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Cytotype diversity in the Sorbus complex (Rosaceae) in Britain: sorting out the puzzle

Pellicer, Jaume, Clermont, Sandra, Houston, Libby, Rich, Timothy C. G., Fay, Michael F.
Annals of botany 2012 v.110 no.6 pp. 1185-1193
Sorbus, chromosome number, chromosomes, cytotypes, diploidy, flow cytometry, hybrids, nuclear genome, polyploidy, propidium, surveys, taxonomy, England, Wales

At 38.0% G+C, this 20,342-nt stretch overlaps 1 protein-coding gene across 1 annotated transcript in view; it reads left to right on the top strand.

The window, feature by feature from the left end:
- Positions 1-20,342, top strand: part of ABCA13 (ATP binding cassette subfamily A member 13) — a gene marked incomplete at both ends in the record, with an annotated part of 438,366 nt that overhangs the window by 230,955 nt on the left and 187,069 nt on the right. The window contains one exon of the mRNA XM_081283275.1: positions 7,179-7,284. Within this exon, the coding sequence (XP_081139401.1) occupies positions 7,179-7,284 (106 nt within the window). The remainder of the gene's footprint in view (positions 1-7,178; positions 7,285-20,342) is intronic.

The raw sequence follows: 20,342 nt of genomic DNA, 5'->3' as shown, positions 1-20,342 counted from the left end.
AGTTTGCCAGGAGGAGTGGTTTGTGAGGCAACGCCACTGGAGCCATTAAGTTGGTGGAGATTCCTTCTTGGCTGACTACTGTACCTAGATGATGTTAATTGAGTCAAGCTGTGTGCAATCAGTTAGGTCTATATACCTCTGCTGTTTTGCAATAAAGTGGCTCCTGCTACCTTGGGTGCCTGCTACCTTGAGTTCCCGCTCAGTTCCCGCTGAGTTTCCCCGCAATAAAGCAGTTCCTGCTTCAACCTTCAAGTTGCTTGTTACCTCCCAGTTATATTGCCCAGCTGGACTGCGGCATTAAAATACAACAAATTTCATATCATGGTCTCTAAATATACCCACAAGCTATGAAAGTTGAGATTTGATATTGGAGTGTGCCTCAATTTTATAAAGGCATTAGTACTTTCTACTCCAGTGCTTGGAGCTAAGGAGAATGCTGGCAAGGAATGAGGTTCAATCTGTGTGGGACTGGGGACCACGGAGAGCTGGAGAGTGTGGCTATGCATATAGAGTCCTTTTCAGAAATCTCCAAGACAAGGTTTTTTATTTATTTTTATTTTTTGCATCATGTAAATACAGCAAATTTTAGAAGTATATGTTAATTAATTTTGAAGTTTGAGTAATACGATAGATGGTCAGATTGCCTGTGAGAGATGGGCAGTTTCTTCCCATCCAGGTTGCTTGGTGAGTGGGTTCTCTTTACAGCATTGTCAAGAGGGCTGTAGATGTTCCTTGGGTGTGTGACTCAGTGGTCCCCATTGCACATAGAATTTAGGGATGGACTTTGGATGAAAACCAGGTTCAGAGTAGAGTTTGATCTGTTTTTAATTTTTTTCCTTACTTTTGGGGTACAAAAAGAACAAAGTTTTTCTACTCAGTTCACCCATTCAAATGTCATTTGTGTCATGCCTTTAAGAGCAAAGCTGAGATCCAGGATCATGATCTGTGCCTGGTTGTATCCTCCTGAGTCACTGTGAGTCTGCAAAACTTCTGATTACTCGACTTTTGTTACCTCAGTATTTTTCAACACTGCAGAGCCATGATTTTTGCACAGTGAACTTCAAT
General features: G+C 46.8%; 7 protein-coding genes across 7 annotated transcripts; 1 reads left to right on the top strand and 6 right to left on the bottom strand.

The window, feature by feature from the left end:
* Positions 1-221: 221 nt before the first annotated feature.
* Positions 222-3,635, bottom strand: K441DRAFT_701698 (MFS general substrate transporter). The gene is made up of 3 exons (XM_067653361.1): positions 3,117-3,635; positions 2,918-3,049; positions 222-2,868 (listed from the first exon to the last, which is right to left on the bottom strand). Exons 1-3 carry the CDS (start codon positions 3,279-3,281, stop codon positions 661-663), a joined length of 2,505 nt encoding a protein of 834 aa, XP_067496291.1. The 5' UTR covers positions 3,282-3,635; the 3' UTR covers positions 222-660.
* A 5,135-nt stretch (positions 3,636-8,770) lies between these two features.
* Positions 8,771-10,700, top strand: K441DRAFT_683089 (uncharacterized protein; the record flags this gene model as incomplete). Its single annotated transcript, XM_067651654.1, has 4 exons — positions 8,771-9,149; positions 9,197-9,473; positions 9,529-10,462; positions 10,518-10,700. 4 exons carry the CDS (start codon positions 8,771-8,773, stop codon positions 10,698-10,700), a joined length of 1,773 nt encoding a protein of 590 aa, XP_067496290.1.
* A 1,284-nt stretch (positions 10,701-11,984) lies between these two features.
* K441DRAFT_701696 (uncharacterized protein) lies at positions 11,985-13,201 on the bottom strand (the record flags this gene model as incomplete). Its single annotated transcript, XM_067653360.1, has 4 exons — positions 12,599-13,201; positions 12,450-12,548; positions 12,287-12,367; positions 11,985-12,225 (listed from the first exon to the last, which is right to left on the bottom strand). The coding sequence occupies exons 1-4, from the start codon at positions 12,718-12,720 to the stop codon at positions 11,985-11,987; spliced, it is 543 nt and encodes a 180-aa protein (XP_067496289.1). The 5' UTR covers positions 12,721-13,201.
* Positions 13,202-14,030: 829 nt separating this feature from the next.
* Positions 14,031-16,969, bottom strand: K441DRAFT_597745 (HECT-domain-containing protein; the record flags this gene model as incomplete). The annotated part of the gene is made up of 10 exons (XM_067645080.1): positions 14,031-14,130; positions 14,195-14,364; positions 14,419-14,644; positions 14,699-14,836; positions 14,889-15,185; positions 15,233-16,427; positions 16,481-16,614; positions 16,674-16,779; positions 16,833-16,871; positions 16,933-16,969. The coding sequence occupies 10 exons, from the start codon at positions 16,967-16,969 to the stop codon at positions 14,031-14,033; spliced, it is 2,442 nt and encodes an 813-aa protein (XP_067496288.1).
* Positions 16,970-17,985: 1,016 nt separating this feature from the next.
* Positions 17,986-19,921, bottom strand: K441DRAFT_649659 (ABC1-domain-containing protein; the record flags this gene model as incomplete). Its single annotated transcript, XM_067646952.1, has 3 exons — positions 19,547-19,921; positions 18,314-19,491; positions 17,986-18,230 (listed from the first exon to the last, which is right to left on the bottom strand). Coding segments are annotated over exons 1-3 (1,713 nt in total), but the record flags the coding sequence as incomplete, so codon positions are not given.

Background and Aims Large-scale ploidy surveys using flow cytometry have become an essential tool to study plant genome dynamics and to gain insight into the mechanisms and genetic barriers framing ploidy diversity. As an ideal complement to traditional techniques such as chromosome counting, the analysis of cytotype diversity in plant systems such as Sorbus provides primary investigation into the potential patterns and evolutionary implications of hybrid speciation. Methods Ploidy was assessed by means of relative nuclear DNA content using propidium iodide flow cytometry in 474 Sorbus samples collected from 65 populations in southern Wales and South-West England. Statistical tests were applied to evaluate the utility of this technique to confidently discriminate ploidy in the genus. Key Results Flow cytometric profiles revealed the presence of four cytotypes (2 x , 3 x , 4 x and 5 x), confirming in many cases chromosome counts previously reported and demonstrating cytotype heterogeneity within specific Sorbus aggregates. Diploid cytotypes were restricted to the potential parental species and homoploid hybrids. Most of the samples processed were polyploid. The occurrence of the pentaploid cytotype had previously only been reported from a single specimen; it is now confirmed for two taxa occurring at different sites. Conclusions Flow cytometry results obtained have proved useful in shedding light on the taxonomy of several controversial taxa and in confirming the presence of cytoypes which occur at very low frequencies. Notably, the coexistence of several cytotypes in Sorbus populations has probably been facilitated by the overlapping distribution of many of the species studied, which might also explain the high incidence of potential hybrid apomictic polyploids. These results will provide a solid baseline for molecular research aiming to better understand the genetic pathways controlling the formation and establishment of polyploid Sorbus .